Friday, February 4, 2022
Words cascaded through my head today like little bubbling syllables on the stream of my thoughts. It’s Friday, so Friday repeated itself in increasing tones of glee. Done floated by, as in the week is and so am I. Enough, because it’s what I’ve had.
Relax, fun, ready.
We have plans this evening. We’re going out to one of my favorite restaurants which means delicious cocktails, lots of bourbon, excellent food and delightful company.
Favorite used to be a good word but it’s too Facebook-y now.
I have two favorite restaurants, and a smattering of “restaurants that would probably be my favorite if I had the opportunity to go there more often.”
Cuba in the Village in New York is one. It’s a tiny restaurant where you sit in very cozy proximity to everyone, and if there is a band and you end up sitting next to it, you will never hear a word spoken by anyone at your table and you will all have to get up and move whenever the band needs to get on or off the stage. Where “stage” is “a three foot square platform wedged into the corner of the room.”
The walls are covered in colorful, original artwork, mojitos flow by the pitcher, and Oscar and Jose always greet me with a smile and a hug and never ask if we want a refill. The pitchers just keep coming.
Ralph and I order every appetizer on the menu, plus more to take home. They always comp us dessert.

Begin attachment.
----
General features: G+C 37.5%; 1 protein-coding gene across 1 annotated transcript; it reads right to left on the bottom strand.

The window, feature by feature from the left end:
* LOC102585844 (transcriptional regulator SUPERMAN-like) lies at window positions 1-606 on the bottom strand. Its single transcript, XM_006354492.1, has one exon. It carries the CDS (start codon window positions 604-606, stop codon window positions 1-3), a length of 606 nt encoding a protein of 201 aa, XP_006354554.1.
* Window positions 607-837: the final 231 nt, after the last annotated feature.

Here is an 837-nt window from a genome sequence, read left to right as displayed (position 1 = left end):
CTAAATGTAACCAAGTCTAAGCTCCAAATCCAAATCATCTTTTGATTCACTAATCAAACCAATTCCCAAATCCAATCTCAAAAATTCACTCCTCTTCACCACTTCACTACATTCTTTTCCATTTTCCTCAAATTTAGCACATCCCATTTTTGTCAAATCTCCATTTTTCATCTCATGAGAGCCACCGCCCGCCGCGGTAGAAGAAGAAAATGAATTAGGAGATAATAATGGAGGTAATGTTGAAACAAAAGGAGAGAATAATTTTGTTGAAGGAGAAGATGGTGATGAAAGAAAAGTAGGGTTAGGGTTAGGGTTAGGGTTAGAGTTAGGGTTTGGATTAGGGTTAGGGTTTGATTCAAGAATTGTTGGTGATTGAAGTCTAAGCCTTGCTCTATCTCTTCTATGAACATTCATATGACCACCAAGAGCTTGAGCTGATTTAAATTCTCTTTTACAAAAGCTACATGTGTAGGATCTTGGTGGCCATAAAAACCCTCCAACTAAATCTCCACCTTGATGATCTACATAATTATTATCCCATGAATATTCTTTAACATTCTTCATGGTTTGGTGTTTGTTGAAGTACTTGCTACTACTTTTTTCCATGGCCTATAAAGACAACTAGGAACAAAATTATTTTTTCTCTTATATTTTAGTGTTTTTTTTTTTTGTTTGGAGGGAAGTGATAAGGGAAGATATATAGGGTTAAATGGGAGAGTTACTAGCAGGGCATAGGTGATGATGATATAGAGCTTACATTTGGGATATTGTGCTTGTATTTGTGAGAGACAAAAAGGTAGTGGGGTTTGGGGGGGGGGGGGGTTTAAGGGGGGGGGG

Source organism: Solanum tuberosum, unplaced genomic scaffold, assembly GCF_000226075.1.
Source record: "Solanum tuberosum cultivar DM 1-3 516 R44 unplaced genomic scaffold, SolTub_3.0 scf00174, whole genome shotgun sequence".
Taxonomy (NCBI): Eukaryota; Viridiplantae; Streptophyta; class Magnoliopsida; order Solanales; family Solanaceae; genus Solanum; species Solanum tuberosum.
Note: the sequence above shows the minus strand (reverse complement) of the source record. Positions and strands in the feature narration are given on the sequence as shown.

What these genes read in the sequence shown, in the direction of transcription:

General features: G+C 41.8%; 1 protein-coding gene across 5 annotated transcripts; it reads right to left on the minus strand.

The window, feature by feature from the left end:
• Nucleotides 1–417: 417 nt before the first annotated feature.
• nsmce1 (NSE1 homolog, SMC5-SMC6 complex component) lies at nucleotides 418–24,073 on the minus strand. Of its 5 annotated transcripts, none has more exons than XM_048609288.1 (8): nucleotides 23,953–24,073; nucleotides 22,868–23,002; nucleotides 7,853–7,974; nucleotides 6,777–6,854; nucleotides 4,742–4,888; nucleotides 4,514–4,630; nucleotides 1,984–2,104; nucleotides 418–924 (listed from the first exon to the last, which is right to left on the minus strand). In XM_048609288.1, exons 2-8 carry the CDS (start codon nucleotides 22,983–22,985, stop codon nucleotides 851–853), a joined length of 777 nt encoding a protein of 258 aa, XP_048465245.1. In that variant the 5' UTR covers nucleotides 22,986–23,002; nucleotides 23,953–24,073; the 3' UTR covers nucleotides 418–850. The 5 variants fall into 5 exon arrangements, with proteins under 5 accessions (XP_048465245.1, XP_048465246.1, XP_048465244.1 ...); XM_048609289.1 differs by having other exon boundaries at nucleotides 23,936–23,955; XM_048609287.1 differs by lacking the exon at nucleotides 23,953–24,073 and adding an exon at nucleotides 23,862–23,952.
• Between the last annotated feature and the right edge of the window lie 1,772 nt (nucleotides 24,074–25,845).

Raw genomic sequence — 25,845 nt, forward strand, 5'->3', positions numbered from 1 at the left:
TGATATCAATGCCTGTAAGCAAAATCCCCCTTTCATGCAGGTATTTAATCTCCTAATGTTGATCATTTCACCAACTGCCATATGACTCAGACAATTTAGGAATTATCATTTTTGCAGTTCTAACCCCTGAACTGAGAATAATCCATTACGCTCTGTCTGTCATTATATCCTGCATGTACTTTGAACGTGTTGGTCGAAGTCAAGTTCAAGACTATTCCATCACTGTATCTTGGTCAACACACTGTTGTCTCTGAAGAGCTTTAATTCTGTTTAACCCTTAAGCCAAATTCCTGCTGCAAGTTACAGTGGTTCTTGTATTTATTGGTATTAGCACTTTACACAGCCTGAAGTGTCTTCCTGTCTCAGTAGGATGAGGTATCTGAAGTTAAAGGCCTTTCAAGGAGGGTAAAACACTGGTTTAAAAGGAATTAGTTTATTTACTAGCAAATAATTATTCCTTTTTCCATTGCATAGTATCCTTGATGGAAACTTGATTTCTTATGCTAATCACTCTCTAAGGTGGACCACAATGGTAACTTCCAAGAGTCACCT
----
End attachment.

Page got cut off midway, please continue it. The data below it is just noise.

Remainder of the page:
Sometimes there is a guy in the corner rolling cigars. You can take one if you want, and donate to his efforts if you choose. If the weather is nice, sometimes we do, then hang out on the sidewalk or in Washington Square Park smoking them.
Going there feels like going home.
It’s been almost three years since we’ve been there (thanks, Covid, and various assorted life things) and I haven’t had a good mojito since.
Sorry, Cork & Cow.
You may also be my favorite but I don’t come for the mojitos.
I come for the cocktails, for the company, for John who tells me what I want to drink before I have the slightest idea what I want to drink. For Sarah and Eric who talk books and bitters and put cocktails in front of me that I didn’t know I’d like.
The Cork & Cow is where we’re going tonight.
Long before we lived here, we would make a point of hitting the Cork & Cow whenever we drove through. We became friendly with the bartenders, and even though there might be months or years between visits, they always seemed to remember us. It’s that special quality that good bartenders have where they can listen to your boring stories, laugh at your stupid jokes, and somehow remember what you like to drink even when you can’t remember yourself.
Ralph and I are bar people. Well, “bar in restaurant” people. If there is an option, we always sit at the bar. Lobster tail tastes just as good at the bar as it does served atop a tablecloth. And you never know who you might strike up a conversation with. Sometimes we buy people drinks. Sometimes they buy us drinks.
Once, I invited a perfect stranger to come over for Thanksgiving dinner and apparently got far enough into planning it that I had to text the next day to apologize that we wouldn’t, in fact, be having Thanksgiving dinner together. There may have been a lot of bourbon consumed that night.